Indeed rich in protein and calcium, Makhana or fox-nut combines beautifully with low-fat milk to make a delicious kheer. Being sugar-free, it is also diabetes-friendly.
Low-fat milk – 1 litre
Makhana (puffed lotus seeds/fox nuts) – 1/4 cup
Dates – 3-4 (finely chopped)
Chopped pistachios – 1 tsp
Chopped almonds – 2 tsp
Green cardamom powder – 1 tsp
Nutmeg powder – 1/4 tsp
First prepare a pan and dry roast the fox nuts till they become crisp.
Then you need to cool it and blend coarsely in a grinder or with a rolling pin.
Next, boil the milk in a deep non-stick pan.
Once the milk boils, add the dates and coarsely crushed lotus seeds. Mix them well and cook on a medium flame for 2-5 minutes while stirring occasionally.
Also, add the nuts and spices. Mix and serve it warm or cold.
4. Grilled Tofu Lettuce/Spinach Sandwich Diet Plan
A deliciously spicy and sour sandwich cooked with mustard-marinated tofu and garnished with lettuce and spinach makes a fantastic evening healthy snack with a cup of herbal tea.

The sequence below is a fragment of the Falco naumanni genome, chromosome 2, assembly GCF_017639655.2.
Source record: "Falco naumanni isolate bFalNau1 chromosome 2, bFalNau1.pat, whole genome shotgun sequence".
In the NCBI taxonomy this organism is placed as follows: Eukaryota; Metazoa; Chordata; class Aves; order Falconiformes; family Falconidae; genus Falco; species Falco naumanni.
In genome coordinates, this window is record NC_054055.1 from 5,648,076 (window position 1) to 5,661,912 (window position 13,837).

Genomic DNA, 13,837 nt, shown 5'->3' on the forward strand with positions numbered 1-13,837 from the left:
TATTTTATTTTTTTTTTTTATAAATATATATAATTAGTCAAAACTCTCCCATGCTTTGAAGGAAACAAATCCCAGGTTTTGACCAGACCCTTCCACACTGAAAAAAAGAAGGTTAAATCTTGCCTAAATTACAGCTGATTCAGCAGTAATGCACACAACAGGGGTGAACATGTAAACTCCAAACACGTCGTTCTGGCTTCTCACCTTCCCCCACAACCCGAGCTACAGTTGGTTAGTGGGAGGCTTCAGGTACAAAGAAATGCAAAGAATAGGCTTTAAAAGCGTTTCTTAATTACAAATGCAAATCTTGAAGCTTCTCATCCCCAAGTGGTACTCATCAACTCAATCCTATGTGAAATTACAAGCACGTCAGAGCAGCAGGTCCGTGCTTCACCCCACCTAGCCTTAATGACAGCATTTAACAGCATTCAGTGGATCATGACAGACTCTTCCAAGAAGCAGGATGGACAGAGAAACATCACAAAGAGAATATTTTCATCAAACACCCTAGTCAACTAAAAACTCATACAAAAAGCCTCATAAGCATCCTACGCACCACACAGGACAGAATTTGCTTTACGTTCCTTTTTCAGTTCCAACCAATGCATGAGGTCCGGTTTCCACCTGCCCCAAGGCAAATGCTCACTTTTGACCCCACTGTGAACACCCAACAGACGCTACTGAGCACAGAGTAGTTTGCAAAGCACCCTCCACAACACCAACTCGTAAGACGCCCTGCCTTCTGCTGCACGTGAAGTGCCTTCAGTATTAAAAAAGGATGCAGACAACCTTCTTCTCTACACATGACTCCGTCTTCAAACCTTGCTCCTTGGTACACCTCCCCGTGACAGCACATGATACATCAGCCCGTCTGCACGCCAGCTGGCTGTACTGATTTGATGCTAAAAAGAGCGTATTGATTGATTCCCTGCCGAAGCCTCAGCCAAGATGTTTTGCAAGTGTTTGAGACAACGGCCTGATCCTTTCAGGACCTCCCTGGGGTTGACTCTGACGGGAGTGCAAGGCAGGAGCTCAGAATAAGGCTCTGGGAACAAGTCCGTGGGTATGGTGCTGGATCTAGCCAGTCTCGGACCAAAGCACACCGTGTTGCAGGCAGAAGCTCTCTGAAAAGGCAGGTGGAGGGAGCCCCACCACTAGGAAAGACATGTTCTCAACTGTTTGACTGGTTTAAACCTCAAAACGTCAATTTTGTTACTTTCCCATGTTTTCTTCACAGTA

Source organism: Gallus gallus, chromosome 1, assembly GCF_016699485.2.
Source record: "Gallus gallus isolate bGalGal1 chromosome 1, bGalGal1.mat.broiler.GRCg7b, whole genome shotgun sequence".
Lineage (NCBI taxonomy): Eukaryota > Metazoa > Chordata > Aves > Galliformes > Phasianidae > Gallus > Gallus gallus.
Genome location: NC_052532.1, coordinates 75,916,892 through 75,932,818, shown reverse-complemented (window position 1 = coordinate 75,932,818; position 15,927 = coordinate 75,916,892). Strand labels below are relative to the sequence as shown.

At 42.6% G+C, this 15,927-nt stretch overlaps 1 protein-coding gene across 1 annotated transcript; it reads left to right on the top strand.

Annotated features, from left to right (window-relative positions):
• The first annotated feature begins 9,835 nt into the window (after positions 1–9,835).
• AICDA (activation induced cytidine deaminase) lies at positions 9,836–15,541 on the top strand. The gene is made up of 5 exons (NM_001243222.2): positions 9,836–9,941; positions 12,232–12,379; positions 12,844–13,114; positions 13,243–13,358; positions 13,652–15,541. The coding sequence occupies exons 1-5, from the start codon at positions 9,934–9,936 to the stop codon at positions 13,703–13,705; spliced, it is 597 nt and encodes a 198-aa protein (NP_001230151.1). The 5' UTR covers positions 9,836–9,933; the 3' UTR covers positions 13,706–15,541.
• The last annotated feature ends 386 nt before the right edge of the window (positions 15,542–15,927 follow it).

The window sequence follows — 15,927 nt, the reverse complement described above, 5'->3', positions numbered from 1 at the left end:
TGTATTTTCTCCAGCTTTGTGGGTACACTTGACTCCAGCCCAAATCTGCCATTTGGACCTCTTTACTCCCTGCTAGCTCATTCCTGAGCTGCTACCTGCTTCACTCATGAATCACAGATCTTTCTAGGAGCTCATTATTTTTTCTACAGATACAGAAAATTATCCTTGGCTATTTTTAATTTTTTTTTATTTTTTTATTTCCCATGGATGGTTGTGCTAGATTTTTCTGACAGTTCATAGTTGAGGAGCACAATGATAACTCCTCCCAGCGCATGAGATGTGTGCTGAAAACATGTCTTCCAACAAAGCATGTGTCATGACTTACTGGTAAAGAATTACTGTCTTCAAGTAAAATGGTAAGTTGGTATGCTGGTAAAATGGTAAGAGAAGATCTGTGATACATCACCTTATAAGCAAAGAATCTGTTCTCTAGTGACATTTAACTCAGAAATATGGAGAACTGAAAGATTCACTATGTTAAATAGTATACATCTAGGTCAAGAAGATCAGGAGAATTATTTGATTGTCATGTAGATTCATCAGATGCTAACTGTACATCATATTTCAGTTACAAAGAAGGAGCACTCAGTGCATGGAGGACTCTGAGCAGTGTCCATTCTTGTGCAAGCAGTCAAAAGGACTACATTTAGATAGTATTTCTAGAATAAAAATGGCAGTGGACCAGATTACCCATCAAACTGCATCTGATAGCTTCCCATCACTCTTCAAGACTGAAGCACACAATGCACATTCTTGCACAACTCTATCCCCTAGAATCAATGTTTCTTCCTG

Firm tofu sliced into squares of bread slice size – 200 gram
Sesame seed – 1/4 cup
Dijon mustard – 1 tablespoon
Olive oil – 2 tsp
Whole-wheat bread toasted – 4 slices
Tomato – 1 (thinly sliced)
Small sized onion – 1 (thinly sliced into rings)
Lettuce leaves or spinach leaves – 6 – 8
Tabasco sauce (optional) – 1 teaspoon
Salt and black pepper to taste
To begin making the Grilled Tofu Spinach Sandwich, in a large mixing bowl, combine the olive oil, dijon mustard, and a pinch of salt. Toss the tofu in the mustard and allow it to rest for 30 minutes to marinate or place it in the refrigerator for 3 hours.
Then, preheat the grill pan on medium heat and grease it with a tablespoon of oil. Arrange the tofu in the hot grill pan. Accordingly, grill on medium-high until the tofu gets a crispy outer covering and turns golden brown on both sides.
Toast each of the bread slices in a toaster until it becomes brown and crisp. You can also use an iron skillet to toast them.
Next, evenly place the tomato slices, onion rings, and spinach or lettuce leaves on the bread slices.